I said it was pretty basic, but it does what I want. The pixels (although really 24 bit) seem to include a padding block to align them to the 32 bit memory thingie.... though that top level byte seems critical (removal results in bad stuff happening....). and now the decoder..... this is where the problem is. If any more than about 15,000 pixels change in a single frame, everthing gets horrifically jerky.
  bool MASICi9::DrawDGR(String file,int x,int y,TCanvas* surface) { ifstream in(file.c_str(),ios::binary); //open file if (in.get() == ''D'') //check signature { if (in.get() == ''G'') { if (in.get() == ''R'') { test = false; //set default version c1 = in.get(); if (c1 == ''2'')//check actual version {test = true;} //the next lines read the header, frames, width and height if (!test) { in.read((char *)(&s4),2); in.read((char *)(&s1),2); in.read((char *)(&s2),2); i1 = s1; i2 = s2; } else { in.read((char *)(&s4),2); in.read((char *)(&i1),sizeof(i1)); in.read((char *)(&i2),sizeof(i2)); } TBuffG->Height = i2; //set bitmap height TBuffG->Width = i1; //set bitmap width for (int bc = 0; bcCanvas->Pixels[ac][bc] = FG; //store pixel to temporary bitmap } } surface->Draw(x,y,TBuffG); //draw bitmap to window for (int i = 1; i<=s4; i++) //read compressed frames { i3 = 0; m = 0; for (int bc = 0; bcCanvas->Pixels[ac][bc] = FG; //on mistake (ie: pixel has a value of "/" in it -- untested, never actually happened), form a pixel from known data and store to canvas. } } else { in.read((char *)(&FG),sizeof(FG)); //if no signature found, read a pixel and store to canvas. TBuffG->Canvas->Pixels[ac][bc] = FG; } } else { i3--; //if skipped pixels > 0, count down. } } } App->ProcessMessages(); //check the windows message pump if (!DGRPlayOK) //if told to stop playing, exit {return false;} surface->Draw(x,y,TBuffG); //draw frame to canvas } } } } in.close(); //close file stream return true; }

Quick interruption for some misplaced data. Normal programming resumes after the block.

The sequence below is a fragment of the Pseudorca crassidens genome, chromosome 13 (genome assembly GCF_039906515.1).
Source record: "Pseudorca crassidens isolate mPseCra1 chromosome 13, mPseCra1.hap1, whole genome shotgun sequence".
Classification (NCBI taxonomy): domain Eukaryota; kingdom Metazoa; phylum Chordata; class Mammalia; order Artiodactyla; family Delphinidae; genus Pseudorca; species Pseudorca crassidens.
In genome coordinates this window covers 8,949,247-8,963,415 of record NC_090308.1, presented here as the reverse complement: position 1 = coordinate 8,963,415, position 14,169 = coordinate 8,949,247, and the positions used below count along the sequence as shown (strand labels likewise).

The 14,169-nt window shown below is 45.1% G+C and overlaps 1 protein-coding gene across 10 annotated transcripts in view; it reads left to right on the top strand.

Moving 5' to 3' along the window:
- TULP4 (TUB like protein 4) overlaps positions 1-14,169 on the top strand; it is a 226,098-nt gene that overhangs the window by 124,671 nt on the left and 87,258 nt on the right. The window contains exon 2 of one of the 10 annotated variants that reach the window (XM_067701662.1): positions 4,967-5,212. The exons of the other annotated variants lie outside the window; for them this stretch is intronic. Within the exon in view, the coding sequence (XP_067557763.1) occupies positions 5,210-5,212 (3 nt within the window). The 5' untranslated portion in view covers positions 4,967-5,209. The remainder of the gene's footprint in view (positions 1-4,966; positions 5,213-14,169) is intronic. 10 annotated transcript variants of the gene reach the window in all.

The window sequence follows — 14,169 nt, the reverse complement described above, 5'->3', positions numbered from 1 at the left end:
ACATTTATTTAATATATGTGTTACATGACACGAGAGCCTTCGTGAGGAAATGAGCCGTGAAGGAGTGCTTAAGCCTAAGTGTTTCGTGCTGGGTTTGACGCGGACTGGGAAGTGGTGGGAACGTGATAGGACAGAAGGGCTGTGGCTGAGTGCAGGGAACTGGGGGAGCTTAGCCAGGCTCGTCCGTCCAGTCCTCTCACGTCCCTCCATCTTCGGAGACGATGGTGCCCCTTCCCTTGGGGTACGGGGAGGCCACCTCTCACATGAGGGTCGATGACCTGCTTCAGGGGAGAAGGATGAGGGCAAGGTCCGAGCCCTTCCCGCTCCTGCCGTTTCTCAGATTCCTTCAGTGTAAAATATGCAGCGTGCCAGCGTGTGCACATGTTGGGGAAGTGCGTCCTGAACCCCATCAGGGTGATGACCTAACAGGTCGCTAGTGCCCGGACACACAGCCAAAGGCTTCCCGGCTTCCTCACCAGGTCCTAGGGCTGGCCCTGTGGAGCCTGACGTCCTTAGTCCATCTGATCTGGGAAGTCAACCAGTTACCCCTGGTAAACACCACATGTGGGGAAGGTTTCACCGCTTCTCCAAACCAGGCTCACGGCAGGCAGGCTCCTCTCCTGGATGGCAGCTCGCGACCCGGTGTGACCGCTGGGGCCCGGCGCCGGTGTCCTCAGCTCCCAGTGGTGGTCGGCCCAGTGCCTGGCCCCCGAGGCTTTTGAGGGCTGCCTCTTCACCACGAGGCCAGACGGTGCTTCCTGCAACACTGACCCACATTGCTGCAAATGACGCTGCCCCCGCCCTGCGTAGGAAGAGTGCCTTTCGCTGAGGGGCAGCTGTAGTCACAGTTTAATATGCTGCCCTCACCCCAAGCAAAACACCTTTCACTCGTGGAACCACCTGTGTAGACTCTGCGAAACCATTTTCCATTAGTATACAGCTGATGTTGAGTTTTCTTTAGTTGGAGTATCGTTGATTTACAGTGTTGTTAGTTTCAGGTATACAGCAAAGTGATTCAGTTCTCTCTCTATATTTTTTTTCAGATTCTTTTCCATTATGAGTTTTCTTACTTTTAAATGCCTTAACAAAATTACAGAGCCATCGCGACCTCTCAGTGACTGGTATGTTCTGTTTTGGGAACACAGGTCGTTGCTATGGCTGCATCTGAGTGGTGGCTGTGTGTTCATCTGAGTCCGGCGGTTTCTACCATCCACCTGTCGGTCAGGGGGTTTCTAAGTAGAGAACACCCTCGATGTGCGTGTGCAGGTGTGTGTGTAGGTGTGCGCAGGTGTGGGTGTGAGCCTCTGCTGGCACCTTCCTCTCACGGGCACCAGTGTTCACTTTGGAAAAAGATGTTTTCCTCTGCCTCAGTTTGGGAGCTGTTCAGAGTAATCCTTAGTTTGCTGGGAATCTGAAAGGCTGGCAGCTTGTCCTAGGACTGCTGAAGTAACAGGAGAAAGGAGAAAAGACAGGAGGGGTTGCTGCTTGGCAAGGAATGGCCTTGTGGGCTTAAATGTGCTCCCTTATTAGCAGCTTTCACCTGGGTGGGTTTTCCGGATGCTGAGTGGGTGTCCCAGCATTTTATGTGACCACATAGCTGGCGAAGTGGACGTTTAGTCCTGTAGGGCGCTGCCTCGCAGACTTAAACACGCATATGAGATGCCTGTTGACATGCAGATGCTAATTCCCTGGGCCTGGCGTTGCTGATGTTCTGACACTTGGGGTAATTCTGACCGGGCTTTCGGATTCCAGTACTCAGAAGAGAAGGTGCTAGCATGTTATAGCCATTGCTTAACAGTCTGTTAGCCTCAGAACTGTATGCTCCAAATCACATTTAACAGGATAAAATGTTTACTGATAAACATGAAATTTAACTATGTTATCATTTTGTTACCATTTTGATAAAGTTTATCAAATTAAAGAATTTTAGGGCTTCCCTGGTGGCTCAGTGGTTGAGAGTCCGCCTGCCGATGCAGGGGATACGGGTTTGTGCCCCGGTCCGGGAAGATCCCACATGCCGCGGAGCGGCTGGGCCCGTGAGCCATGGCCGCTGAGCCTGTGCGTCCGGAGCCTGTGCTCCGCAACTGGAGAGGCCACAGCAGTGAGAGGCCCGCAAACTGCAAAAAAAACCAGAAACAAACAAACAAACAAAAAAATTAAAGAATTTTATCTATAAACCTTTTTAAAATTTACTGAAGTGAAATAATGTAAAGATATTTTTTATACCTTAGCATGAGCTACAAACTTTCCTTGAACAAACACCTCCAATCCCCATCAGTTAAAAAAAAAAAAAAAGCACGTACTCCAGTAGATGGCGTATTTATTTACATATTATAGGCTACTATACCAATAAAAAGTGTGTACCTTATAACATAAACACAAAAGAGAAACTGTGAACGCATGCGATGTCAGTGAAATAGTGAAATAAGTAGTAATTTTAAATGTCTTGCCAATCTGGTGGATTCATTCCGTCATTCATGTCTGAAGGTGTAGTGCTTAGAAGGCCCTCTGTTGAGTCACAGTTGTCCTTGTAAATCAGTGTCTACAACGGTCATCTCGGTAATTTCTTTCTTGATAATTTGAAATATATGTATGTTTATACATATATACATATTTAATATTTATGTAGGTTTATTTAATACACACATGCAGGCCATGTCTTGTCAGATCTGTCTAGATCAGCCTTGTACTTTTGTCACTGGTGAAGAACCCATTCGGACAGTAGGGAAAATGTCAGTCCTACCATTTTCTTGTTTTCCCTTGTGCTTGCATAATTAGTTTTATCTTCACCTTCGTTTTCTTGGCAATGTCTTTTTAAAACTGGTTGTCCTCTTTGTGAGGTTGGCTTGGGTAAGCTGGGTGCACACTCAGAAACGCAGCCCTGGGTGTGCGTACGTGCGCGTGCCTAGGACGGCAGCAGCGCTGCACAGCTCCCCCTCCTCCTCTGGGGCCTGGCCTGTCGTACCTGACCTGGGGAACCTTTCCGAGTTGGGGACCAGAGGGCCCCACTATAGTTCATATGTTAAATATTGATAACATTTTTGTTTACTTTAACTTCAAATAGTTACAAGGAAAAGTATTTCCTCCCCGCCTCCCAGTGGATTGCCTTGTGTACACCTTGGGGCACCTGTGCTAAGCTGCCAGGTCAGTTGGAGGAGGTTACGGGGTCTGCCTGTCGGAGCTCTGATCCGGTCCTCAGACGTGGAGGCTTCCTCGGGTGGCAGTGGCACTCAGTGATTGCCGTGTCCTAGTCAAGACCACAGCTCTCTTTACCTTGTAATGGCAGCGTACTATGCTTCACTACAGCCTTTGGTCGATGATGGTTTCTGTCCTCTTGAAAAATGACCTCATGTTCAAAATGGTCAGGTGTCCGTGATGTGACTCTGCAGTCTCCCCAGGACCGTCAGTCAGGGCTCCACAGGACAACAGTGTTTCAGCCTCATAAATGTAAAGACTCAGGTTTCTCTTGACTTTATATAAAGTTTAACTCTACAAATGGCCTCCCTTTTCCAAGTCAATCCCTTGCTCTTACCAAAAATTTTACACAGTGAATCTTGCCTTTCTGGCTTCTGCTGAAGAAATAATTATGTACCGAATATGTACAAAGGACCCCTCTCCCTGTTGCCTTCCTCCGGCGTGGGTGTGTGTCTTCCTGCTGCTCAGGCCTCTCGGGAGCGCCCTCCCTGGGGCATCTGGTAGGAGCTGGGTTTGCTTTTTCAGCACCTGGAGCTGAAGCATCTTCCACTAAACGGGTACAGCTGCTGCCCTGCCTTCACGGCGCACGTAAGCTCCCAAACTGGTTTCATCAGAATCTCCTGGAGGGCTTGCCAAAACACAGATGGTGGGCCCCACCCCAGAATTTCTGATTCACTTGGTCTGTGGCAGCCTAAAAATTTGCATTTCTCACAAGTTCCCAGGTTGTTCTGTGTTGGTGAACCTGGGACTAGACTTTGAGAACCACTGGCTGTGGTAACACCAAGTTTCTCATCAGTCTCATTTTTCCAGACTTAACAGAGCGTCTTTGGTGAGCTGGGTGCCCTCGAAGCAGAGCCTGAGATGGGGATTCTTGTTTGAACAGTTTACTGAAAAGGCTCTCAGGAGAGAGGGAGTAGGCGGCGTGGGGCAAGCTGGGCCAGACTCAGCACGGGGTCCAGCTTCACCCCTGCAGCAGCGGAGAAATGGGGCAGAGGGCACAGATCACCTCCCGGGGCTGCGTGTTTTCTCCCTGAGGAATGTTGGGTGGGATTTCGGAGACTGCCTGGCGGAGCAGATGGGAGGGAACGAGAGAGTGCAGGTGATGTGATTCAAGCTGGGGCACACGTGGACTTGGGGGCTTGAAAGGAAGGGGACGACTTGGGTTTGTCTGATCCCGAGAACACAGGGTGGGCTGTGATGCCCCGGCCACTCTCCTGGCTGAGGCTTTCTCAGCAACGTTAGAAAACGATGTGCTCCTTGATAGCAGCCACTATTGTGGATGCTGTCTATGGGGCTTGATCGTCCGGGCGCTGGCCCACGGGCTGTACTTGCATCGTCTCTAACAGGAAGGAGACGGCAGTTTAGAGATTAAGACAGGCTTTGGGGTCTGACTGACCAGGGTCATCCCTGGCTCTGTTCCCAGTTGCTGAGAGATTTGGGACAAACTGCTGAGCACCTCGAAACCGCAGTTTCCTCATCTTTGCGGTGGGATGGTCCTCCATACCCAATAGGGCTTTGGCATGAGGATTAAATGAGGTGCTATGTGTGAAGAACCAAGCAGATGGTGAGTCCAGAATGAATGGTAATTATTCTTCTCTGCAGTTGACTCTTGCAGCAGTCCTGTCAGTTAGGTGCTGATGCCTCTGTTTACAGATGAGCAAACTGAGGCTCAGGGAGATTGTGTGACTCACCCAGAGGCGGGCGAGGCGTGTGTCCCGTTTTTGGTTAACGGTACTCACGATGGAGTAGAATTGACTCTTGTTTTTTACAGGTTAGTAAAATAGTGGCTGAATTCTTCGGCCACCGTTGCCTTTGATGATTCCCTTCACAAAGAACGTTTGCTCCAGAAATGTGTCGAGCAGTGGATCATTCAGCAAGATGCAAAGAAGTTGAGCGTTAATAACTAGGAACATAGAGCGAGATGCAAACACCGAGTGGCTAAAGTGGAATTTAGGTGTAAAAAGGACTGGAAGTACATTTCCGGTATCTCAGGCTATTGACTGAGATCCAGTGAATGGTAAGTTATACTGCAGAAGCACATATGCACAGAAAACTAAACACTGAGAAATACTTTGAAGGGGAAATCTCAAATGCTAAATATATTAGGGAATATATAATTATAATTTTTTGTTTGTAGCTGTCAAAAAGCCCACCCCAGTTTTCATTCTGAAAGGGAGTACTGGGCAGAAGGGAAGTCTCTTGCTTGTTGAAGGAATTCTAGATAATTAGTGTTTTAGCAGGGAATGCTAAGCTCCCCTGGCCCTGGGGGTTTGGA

Please help -- as a newbie programmer there are probably millions of ways to optimise that I can''t see. If you''ve looked at this and thought "freaky code" or somesuch, it''s because I''m using Borland C++ Builder 5, which handles all the DCs and thingies. Probably a mixed blessing, since my code has to go through even more layes of processing, but it suits my needs (apart from speed). --Cirian

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If looks like you are reading the file every frame, which is really really slow, especially since you are reading it in tiny chunks at a time. Usually you want to read everthing in and store it in memory, then just draw the appropriate sprite from memory. If you wanted to speed up the file decoding (its still not going to be fast enough to do every frame) read the whole file into memory at once, and work on it there.

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Thanks invective -- I now have one that makes an array of chars, then loads the file at the start in 64 bit chunks. Playback is about 8 times faster.... now on to optimising the file loading sequence......